Graphene Oxide Could Have the Power to Make Seawater Drinkable
Could Have the Power to Make Seawater Drinkable
Graphene-oxide membranes are well known for their filtering capabilities. A new research study suggests that they might be able to turn seawater into safe and clean drinking water.
The possibility of this breakthrough came via a just-published paper by scientists at the University of Manchester (United Kingdom). It appeared in the journal Nature Nanotechnology in an article coauthored by Jijo Abraham and Kalangi S. Vasu.
These unique membranes have previously been found to be very useful when attempting to isolate organic molecules, large salts and small nanoparticles. They have also been used for gas separation. Using them to remove smaller salts such as those that naturally appear in seawater has been a technical dilemma so far. The reason is that when these membranes are immersed in water, the graphene-oxide structures begin to swell. When the membranes swell, even though larger ions or molecules are successfully blocked, the swelling is sufficient so that both water and the smaller salt molecules can flow through the material. It is also further complicated because when seawater is present, the dissolved salts in it are surrounded naturally by a “shell” of water molecules that protects the salt and blocks the efficacy of any separation membrane.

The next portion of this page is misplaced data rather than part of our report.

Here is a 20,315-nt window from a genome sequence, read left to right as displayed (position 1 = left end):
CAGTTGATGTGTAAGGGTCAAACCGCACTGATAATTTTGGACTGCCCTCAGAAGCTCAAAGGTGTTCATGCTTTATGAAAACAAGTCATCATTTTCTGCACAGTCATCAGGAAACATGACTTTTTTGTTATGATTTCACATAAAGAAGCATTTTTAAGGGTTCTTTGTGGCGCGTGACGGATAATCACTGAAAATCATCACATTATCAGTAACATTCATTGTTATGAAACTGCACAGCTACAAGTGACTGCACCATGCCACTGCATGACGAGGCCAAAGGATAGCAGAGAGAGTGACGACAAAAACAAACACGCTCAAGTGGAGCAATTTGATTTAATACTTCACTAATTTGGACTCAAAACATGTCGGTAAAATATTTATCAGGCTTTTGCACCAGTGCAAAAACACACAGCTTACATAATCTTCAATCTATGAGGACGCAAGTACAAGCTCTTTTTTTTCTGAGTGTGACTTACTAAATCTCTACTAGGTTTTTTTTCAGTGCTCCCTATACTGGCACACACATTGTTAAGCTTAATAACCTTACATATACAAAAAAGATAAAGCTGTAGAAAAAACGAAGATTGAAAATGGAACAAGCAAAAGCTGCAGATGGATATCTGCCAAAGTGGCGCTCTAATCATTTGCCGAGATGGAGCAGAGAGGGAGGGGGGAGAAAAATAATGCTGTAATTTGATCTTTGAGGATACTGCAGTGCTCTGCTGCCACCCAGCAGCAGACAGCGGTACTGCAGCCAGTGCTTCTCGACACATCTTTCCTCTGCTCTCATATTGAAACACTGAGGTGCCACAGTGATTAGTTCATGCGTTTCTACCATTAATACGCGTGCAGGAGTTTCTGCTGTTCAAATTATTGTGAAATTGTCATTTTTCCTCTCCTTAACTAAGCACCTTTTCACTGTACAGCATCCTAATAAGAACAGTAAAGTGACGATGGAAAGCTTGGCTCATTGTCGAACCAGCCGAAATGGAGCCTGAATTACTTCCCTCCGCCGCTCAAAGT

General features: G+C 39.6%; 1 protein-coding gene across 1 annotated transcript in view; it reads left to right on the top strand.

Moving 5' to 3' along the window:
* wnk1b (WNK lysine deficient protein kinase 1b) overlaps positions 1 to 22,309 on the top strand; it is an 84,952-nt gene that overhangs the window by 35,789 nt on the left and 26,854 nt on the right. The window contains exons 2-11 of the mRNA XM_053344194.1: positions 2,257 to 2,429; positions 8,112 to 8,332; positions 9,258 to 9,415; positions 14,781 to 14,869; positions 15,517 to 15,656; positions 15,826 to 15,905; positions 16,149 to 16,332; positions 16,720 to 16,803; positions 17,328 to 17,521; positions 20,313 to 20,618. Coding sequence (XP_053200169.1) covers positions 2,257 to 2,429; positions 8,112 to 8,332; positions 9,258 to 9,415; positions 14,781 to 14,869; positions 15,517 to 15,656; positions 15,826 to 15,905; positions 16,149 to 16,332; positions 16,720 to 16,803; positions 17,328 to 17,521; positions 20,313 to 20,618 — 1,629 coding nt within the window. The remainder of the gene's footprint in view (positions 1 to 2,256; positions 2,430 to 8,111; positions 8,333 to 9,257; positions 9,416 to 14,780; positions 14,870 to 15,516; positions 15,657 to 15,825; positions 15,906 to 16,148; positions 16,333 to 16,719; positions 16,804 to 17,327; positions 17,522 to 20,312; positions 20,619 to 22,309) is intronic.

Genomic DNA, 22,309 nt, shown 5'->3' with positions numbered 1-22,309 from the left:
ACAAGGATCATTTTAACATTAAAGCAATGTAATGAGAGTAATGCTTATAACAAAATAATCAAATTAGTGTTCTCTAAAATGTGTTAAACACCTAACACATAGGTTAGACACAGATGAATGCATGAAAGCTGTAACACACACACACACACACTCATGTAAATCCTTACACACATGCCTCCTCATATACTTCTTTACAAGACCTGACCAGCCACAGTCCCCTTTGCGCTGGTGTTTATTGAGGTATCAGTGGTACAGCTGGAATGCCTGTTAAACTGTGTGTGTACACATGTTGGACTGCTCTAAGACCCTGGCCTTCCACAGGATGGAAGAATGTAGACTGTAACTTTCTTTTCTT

The trick involved in the University of Manchester group’s research involves manufacturing graphene-oxide sieves with far more precisely controlled membrane structures. It also involves creating membrane openings that have a uniform pore size down to the atomic scale, in a more-or-less tunable manner.
With these new structures in place, the tiny capillaries of the graphene-oxide membranes keep the salt from passing through the membrane along with the much smaller molecules of water. The result is a sustained fresh-water output flow without any trace of the original incoming saltwater sources.
The value of this breakthrough could be immense. Thanks to global warming and related continuing worldwide drought patterns, the United Nations estimates that by 2025 some 14% of the world’s population could be dealing with a major scarcity of fresh water. These potentially quite inexpensive graphene-oxide sieves could be just the innovation needed to save the world – from itself – again.